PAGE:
Chuck Nettnins with dogs Ladelle (left) and Floyd (right)
Chuck Nettnins with Ladelle (left) and Floyd (right)

A Beer Named Floyd

Floyd was a ball fanatic with the heart of a retriever. The muscular black and white Boston terrier would play fetch for hours with Ananda and Chuck Nettnins before collapsing in his water trough to cool off.

A few months after his death in April 2016 from hemangiosarcoma, a cancer of the vascular endothelium or the blood vessel walls, the Nettnins discovered a secret stash of more than 20 balls hidden under their couch.

To honor Floyd and all the fun memories he gave them, the Nettnins wanted to do something special. They had recently opened a brewery called Three Stacks and a Rock, so they created a new American strong ale, A Beer Named Floyd. For each pint sold, the Nettnins generously donate $1 to the Companion Animal Memorial Fund (CAMF) in his memory.

“We love dogs so much and wish they had more opportunity to survive horrible diseases like cancer, especially hemangiosarcoma,” Chuck said. “We will continue to fundraise and donate as much as possible even in these tough times.”

The Nettnins first learned about CAMF several years ago when their veterinarian Dr. A.J. Hardy, DVM ’80, of the Lifetime Animal Care Center, donated to this fund in memory of their first Boston terrier, Ladelle, who also succumbed to hemangiosarcoma.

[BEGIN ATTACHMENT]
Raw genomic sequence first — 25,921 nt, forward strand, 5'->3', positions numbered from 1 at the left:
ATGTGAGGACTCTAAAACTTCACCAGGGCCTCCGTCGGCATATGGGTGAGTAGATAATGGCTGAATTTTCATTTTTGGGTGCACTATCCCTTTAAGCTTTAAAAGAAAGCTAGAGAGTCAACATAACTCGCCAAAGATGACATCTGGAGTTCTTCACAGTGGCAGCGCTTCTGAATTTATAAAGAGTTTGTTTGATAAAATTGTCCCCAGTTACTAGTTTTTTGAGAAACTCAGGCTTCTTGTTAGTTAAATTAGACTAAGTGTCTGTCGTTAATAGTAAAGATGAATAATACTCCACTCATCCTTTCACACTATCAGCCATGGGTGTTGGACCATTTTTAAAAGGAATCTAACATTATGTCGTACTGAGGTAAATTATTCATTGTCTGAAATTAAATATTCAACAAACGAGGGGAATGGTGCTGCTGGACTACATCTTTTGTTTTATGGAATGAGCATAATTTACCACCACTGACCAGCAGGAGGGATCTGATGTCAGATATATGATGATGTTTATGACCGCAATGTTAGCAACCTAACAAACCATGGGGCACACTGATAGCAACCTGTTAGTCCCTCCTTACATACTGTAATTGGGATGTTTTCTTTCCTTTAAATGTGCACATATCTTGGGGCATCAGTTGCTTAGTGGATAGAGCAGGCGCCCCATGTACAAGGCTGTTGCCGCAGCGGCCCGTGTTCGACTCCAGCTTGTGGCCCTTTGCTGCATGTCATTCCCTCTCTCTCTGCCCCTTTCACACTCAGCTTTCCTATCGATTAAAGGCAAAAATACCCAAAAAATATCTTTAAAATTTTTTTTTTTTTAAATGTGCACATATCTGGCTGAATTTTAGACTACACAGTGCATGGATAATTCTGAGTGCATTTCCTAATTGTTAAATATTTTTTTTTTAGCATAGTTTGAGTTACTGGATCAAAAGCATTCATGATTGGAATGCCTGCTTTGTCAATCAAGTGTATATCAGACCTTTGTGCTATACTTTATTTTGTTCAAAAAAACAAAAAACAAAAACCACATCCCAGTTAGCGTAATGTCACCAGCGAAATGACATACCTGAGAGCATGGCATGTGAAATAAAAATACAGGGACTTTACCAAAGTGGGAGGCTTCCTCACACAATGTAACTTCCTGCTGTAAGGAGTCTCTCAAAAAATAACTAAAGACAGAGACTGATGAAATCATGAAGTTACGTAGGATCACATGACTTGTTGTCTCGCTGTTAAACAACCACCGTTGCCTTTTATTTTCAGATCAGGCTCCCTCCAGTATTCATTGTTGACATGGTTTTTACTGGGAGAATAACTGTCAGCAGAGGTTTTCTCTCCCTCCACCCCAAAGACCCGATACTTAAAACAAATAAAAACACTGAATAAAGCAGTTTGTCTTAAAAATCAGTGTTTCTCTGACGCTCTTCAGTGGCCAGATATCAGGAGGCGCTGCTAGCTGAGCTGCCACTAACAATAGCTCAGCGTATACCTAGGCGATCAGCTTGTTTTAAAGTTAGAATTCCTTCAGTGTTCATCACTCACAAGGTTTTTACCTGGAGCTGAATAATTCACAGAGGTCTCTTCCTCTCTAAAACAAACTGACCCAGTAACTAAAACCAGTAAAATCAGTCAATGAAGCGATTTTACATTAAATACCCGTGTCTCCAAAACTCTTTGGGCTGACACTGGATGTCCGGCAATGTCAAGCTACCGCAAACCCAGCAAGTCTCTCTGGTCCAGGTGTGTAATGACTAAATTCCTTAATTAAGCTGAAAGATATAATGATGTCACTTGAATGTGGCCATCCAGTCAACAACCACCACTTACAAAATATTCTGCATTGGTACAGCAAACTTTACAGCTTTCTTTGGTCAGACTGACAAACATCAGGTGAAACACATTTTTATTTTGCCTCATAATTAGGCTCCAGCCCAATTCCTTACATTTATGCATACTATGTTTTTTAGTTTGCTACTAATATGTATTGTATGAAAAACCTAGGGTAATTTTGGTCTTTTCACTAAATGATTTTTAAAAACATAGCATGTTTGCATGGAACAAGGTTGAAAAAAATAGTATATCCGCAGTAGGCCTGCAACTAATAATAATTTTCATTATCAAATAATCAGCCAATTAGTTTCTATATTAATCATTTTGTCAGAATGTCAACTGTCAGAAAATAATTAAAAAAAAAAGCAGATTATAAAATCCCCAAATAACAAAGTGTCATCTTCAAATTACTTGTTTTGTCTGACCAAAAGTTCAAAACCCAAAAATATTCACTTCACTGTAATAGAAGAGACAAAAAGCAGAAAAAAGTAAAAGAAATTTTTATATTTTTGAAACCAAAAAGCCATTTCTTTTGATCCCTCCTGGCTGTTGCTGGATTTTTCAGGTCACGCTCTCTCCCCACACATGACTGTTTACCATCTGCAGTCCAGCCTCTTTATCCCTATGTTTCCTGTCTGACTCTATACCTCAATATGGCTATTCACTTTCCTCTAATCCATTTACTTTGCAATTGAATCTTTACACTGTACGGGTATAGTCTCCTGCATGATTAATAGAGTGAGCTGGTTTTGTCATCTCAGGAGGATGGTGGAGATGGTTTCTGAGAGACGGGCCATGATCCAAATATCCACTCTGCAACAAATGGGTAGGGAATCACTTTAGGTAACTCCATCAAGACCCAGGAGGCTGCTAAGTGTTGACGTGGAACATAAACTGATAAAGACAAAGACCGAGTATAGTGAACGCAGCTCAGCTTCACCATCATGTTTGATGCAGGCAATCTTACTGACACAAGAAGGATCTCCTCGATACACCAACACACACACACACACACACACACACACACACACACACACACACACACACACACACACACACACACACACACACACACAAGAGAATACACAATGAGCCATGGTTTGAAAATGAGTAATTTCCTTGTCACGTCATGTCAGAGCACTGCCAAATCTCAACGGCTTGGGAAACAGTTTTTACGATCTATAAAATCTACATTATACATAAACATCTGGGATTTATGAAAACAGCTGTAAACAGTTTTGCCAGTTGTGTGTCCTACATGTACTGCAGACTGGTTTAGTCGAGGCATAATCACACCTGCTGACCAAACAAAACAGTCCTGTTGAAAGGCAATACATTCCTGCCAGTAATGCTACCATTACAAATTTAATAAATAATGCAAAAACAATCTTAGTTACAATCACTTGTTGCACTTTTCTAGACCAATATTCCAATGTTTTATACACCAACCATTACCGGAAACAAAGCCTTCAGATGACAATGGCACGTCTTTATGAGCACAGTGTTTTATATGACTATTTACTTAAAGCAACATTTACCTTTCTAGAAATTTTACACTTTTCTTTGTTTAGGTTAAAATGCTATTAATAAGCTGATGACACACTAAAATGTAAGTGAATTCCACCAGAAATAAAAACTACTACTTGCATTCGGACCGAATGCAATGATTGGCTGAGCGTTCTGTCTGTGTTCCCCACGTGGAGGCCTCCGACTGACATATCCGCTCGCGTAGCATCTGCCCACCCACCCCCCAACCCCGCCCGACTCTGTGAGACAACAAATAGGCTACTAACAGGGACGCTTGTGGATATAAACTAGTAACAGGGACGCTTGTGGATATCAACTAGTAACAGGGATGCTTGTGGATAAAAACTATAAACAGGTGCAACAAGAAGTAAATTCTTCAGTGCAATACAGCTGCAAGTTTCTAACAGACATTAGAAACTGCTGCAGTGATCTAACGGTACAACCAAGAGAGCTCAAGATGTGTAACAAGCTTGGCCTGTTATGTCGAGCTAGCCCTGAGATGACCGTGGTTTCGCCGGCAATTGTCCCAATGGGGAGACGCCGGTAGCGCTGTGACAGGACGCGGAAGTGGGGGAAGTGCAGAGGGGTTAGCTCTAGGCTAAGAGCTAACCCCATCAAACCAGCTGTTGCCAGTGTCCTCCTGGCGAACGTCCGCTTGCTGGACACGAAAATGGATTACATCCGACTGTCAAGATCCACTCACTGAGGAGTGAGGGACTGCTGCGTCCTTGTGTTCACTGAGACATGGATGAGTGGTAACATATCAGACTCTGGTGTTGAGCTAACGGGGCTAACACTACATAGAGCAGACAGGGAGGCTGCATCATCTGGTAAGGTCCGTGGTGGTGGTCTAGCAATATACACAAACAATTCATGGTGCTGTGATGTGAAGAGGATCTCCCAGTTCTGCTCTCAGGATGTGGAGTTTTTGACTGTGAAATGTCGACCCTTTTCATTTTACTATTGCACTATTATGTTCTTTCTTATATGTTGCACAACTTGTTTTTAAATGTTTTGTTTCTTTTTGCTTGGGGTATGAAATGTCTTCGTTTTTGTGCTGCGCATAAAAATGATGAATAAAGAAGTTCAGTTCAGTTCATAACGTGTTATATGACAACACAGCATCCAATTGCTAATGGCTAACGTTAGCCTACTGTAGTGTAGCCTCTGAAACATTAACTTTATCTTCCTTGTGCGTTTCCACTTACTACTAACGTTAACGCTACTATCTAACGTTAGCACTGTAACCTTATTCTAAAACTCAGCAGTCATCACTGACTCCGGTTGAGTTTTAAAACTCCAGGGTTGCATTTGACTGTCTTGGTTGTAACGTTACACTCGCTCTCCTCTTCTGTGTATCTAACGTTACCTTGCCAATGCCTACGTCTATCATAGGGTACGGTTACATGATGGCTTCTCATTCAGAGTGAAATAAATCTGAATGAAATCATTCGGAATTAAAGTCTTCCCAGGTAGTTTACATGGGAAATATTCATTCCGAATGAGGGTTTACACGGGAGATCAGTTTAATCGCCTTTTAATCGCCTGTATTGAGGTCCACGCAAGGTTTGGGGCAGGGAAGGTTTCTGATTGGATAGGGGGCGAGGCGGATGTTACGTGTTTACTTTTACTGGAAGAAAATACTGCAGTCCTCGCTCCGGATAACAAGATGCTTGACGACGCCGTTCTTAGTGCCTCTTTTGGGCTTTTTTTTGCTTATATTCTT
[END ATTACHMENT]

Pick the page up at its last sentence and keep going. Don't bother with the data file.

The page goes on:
When the Nettnins learned that nearly one in four dogs develop cancer, they too decided to donate to CAMF and raised funds by selling their handcrafted dog treats. Floyd’s passing and the recent loss of their third Boston terrier, Darby, from cancer made their commitment to supporting this fund even stronger. In memory of Darby, her veterinarian Dr. Richard Knighton, DVM ’86, of the Los Osos Pet Hospital also made a donation to CAMF.

CCAH Director Michael Kent described memorial tributes as a special way to ensure that beloved animal companions will never be forgotten. The CAMF program supports discoveries in diverse animal health areas, such as cancer therapy, infectious diseases, nutrition, kidney failure, heart disease, diabetes, and genetic disease.

“We are grateful to Ananda and Chuck for their deep commitment to animal health. Floyd, Ladelle and Darby will always be remembered,” Kent said. “The memorial tributes from Dr. Hardy and Dr. Knighton are a meaningful way to honor these loyal canine companions.

Learn more about the Companion Animal Memorial Fund, and read more stories from the Spring 2021 issue of the Center For Companion Animal Health Update.


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